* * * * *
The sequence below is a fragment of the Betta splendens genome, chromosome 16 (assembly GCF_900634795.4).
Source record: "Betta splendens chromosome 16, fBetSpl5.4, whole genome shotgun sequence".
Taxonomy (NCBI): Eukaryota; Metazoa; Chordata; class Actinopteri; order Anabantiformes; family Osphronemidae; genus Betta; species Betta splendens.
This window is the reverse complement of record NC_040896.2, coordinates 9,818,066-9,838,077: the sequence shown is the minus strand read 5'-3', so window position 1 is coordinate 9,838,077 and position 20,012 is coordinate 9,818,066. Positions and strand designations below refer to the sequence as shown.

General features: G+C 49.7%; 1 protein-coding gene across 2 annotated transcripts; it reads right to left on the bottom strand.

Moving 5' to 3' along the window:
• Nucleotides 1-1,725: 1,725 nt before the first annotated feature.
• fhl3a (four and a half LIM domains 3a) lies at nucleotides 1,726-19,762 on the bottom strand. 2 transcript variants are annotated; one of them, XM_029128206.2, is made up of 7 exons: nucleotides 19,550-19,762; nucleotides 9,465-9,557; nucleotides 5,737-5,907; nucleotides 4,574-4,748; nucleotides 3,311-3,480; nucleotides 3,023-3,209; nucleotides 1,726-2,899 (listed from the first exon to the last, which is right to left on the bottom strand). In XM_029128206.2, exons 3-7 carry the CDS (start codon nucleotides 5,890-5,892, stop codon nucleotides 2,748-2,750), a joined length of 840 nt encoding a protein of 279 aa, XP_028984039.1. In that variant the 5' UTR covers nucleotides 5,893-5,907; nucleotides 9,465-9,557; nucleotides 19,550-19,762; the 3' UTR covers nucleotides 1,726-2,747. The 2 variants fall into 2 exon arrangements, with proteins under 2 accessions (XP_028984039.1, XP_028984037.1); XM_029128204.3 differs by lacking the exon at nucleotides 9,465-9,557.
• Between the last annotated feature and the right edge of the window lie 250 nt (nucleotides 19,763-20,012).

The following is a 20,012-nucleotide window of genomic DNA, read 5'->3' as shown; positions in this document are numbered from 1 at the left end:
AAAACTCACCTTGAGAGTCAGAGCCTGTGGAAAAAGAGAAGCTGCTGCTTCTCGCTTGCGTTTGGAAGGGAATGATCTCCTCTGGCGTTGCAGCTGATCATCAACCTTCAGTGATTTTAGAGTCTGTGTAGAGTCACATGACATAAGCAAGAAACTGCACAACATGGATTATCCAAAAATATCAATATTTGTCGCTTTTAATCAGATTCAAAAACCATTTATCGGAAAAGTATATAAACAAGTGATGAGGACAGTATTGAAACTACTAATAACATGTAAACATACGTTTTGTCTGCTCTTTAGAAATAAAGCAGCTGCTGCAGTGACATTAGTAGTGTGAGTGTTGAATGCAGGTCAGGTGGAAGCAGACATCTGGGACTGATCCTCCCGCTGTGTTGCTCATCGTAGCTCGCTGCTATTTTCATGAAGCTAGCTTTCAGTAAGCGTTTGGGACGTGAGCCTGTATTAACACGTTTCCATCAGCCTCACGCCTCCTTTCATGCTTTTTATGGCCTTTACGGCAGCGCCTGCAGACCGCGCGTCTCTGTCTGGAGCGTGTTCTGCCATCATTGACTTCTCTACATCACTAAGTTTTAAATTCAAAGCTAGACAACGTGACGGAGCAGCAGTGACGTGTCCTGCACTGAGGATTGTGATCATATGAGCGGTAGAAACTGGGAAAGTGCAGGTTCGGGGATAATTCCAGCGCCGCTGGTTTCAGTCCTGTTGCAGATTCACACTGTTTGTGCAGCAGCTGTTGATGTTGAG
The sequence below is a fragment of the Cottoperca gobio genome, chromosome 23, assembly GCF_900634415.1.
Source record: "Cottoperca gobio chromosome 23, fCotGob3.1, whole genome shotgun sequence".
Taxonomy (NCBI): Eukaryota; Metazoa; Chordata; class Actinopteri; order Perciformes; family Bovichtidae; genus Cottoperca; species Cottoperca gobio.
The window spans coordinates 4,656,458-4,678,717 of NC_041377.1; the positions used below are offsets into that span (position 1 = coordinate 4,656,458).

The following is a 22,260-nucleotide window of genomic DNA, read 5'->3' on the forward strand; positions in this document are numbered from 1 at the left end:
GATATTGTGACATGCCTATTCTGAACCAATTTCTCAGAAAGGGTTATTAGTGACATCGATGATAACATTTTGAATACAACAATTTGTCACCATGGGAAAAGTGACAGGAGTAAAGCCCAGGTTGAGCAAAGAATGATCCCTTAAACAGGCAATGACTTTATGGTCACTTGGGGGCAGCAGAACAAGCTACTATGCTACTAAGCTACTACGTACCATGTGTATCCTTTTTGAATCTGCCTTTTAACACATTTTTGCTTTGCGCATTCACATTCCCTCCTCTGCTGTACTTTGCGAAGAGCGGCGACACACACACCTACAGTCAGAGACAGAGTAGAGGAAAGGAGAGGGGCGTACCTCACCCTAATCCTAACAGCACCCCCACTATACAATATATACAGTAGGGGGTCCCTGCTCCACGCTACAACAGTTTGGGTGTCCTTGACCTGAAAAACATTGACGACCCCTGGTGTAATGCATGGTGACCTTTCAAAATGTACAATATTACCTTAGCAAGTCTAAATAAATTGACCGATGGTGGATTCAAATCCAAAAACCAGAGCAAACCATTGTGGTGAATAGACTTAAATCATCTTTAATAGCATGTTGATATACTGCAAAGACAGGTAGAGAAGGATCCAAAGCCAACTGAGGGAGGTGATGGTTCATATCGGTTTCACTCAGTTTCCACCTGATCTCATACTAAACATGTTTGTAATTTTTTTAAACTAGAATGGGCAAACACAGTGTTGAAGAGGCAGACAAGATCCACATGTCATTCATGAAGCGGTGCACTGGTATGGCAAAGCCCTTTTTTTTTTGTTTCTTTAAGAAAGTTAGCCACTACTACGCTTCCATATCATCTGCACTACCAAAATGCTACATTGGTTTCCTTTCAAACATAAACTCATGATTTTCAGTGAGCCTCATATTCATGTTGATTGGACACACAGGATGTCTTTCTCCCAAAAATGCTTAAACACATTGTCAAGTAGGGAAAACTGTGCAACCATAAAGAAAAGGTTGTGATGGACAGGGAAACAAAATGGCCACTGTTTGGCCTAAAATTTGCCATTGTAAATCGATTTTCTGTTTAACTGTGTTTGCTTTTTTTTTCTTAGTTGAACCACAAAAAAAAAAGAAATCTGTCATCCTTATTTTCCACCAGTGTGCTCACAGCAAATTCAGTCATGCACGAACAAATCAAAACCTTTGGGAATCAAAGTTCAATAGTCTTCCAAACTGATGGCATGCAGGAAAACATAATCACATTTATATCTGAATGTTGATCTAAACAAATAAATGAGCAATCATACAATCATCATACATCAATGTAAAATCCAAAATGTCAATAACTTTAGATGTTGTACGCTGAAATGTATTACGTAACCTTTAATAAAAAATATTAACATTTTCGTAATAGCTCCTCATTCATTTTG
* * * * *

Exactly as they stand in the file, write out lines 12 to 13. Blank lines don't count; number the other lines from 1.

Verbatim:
The sequence below is a fragment of the Cottoperca gobio genome, chromosome 23, assembly GCF_900634415.1.
Source record: "Cottoperca gobio chromosome 23, fCotGob3.1, whole genome shotgun sequence".